By EMILY SCHMALL
DALLAS (AP) — A Texas hunting club that auctioned off a permit to shoot an endangered black rhinoceros in Africa said it will cancel the hunt if a federal agency denies the winning bidder's request to bring the dead animal back to the U.S. as a trophy.
Corey Knowlton bid $350,000 at a January auction that the Dallas Safari Club billed as a fundraising effort to save the endangered species. Last spring, he applied for a permit from the U.S. Fish and Wildlife Service that would enable him to import the rhino's body following the hunt in Namibia. But he's still waiting to hear back.
The agency is applying extra scrutiny to Knowlton's request because of the rise in poaching, said spokesman Gavin Shire.
If the permit is denied, the safari club plans to refund Knowlton's money that was pledged to a rhino conservation fund in the southwestern African country.
“Most people that have an animal mounted, it's their memory of their experience,” said Ben Carter, the safari club's executive director. “It's not always, `Look at what I've shot.' When they look at it, they remember everything. That's what he bid the money on, that opportunity.”
The wildlife agency began taking public comment on the permit application this month and has already heard from many of the groups that fervently opposed the auction.
The safari club has defended the planned hunt, noting that auction proceeds would go to a trust fund administered by the Namibian government to help boost the black rhino population.
The wildlife service expects to make a decision after the public comment period ends Dec. 8, taking into account the state of the herd in Namibia, where 1,800 of the world's 4,880 black rhinos live. The agency also is examining exactly how the auction funds would be administered.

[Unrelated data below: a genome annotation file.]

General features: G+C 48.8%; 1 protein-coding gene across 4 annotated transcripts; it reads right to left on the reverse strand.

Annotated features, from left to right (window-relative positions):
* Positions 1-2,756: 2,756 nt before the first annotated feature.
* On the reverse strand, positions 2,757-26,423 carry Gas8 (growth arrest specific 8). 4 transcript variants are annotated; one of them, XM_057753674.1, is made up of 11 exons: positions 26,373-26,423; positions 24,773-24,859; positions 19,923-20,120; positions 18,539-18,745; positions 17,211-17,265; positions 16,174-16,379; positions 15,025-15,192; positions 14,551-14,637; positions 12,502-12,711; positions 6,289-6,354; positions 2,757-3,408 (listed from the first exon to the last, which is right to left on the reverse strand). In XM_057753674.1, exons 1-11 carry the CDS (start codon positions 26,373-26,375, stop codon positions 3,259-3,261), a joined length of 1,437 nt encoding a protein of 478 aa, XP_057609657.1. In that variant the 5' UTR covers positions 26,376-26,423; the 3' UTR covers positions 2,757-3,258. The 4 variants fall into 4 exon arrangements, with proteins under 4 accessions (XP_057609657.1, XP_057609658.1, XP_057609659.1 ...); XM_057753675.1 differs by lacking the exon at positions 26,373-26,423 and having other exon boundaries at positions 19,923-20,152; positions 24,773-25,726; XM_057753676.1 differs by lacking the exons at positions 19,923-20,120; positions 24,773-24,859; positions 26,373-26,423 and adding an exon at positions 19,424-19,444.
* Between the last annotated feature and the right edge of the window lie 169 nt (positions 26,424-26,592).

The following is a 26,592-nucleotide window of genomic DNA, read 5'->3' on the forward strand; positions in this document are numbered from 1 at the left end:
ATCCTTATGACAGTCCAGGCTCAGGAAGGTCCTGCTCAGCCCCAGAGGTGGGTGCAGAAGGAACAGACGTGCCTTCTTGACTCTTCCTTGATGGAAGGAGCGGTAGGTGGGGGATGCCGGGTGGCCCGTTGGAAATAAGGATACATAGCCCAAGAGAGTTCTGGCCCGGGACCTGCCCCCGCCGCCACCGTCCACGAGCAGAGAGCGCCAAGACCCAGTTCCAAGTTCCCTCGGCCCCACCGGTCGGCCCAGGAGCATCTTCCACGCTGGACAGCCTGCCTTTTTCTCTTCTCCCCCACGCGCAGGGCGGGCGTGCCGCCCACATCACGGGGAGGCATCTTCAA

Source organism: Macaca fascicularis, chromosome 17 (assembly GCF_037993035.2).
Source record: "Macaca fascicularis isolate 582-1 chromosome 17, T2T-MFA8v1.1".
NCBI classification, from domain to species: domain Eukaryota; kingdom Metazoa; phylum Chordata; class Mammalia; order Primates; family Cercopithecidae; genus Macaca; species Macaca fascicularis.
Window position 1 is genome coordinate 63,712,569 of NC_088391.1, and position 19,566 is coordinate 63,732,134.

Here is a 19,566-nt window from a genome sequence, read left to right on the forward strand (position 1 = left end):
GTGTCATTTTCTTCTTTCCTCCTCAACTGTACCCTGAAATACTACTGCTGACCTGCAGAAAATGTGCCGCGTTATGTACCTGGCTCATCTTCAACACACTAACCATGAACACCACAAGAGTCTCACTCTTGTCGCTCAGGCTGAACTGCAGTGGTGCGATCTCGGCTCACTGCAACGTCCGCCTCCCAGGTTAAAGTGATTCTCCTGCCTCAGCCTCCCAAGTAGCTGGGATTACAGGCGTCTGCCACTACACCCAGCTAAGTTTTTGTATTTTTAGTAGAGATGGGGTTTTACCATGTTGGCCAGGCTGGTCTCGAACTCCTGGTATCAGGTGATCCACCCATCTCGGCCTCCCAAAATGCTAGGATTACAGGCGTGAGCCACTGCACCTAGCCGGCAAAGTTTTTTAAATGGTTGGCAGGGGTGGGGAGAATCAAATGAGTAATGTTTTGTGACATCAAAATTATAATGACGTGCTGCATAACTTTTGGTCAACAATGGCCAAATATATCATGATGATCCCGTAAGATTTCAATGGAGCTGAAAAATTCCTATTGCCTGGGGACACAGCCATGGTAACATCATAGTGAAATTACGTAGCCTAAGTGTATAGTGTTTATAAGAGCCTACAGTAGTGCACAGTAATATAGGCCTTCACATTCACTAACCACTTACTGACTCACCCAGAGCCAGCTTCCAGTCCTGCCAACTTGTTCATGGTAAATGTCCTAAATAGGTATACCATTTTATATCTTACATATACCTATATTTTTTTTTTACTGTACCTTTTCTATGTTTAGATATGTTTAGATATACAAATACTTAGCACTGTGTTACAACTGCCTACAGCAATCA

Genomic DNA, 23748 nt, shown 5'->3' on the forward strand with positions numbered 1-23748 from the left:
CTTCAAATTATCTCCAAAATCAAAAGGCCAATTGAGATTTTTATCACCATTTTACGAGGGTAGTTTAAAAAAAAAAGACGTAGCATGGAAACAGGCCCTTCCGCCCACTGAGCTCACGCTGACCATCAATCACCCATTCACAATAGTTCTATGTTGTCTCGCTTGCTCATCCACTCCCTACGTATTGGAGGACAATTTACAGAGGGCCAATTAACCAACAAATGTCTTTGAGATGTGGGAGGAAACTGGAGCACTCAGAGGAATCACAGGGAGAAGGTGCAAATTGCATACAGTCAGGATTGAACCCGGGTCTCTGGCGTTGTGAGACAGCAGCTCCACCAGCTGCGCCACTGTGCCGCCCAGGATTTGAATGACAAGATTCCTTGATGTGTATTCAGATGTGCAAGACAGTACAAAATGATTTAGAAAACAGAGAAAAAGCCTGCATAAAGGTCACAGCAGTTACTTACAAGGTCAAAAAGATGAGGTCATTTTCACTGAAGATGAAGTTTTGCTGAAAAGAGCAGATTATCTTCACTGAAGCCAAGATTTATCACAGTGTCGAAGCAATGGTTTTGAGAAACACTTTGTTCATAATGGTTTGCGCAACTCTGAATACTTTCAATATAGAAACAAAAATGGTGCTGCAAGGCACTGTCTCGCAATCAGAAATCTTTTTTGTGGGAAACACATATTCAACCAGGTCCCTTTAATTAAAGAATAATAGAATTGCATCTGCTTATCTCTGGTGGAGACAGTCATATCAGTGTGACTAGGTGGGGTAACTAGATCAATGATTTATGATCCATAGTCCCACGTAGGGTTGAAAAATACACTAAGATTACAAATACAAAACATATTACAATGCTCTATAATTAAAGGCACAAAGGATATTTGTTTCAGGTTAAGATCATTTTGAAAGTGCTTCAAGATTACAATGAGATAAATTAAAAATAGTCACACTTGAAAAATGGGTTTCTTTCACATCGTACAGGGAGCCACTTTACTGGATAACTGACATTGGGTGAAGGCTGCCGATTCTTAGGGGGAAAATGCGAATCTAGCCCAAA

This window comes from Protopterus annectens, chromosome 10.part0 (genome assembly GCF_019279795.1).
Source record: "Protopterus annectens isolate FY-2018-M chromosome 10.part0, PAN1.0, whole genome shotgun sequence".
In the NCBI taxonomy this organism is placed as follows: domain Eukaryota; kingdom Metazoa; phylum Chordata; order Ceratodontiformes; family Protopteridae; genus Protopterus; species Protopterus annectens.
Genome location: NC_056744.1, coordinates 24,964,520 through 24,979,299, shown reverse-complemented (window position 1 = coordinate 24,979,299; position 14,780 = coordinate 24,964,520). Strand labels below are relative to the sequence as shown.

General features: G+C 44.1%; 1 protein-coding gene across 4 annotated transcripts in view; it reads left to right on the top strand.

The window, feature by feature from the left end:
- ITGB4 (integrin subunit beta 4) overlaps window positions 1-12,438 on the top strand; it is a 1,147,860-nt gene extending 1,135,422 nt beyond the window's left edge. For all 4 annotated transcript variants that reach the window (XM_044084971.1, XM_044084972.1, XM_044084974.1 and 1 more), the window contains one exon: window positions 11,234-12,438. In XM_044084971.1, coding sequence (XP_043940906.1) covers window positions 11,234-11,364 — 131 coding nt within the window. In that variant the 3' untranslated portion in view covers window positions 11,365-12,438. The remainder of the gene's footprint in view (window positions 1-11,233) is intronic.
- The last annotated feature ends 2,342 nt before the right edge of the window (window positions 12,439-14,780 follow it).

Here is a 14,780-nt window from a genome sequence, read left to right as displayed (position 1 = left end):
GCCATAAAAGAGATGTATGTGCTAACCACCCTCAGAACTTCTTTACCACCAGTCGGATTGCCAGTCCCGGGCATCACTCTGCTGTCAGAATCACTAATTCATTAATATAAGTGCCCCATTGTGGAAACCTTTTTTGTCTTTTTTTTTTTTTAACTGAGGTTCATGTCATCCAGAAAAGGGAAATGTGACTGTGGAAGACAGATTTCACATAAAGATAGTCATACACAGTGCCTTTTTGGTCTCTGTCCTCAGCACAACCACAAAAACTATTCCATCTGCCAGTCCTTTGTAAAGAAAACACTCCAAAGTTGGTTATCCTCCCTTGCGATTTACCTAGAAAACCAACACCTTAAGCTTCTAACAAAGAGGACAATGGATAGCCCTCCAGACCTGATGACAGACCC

Last year, the service granted a permit to import a sport-hunted black rhino taken in Namibia in 2009, but increased poaching since then may impact whether any more are approved, said Shire.
Each year, the Namibian government issues five black rhino hunting permits that fund efforts to protect the species. The program includes habitat improvement, hiring game scouts to monitor the rhinos, and removing the animals' horns to reduce their appeal to poachers.
“The aim is to re-invest these financial resources back to conservation, protected area management and rural community development,” said Kenneth Uiseb, Namibia's director of wildlife monitoring and research.
But opponents of the auction say the programs are not worthwhile if they entail the killing of any endangered animal.
“Kill it to save it is not only cruel, it's not conservation,” said Jeff Flocken, the North American regional director for the International Fund for Animal Welfare. “If black rhinos and other dwindling species are to have a future, people must be encouraged to value animals for their inherent worth alive, not their price tag when they are dead.”
The safari club has said the hunt will involve one of five black rhinos selected by a committee and approved by the Namibian government. The five are to be older males that can't reproduce.
Namibia sold another hunting permit for $200,000 directly to Michael Luzich, a Las Vegas investment manager who is also seeking a permit to bring the trophy into the U.S., according to Shire.
Knowlton lives in Royse City, about 30 miles (50 kilometers) from Dallas, and leads international hunting trips for a Virginia-based company, The Hunting Consortium. He has killed more than 120 species, including the so-called big five in Africa _ a lion, a leopard, an elephant, a Cape buffalo and a rhinoceros, according to the company's website.
He did not return messages left by The Associated Press for this story, but told Dallas television station WFAA in January that he believed the hunt would be managed well.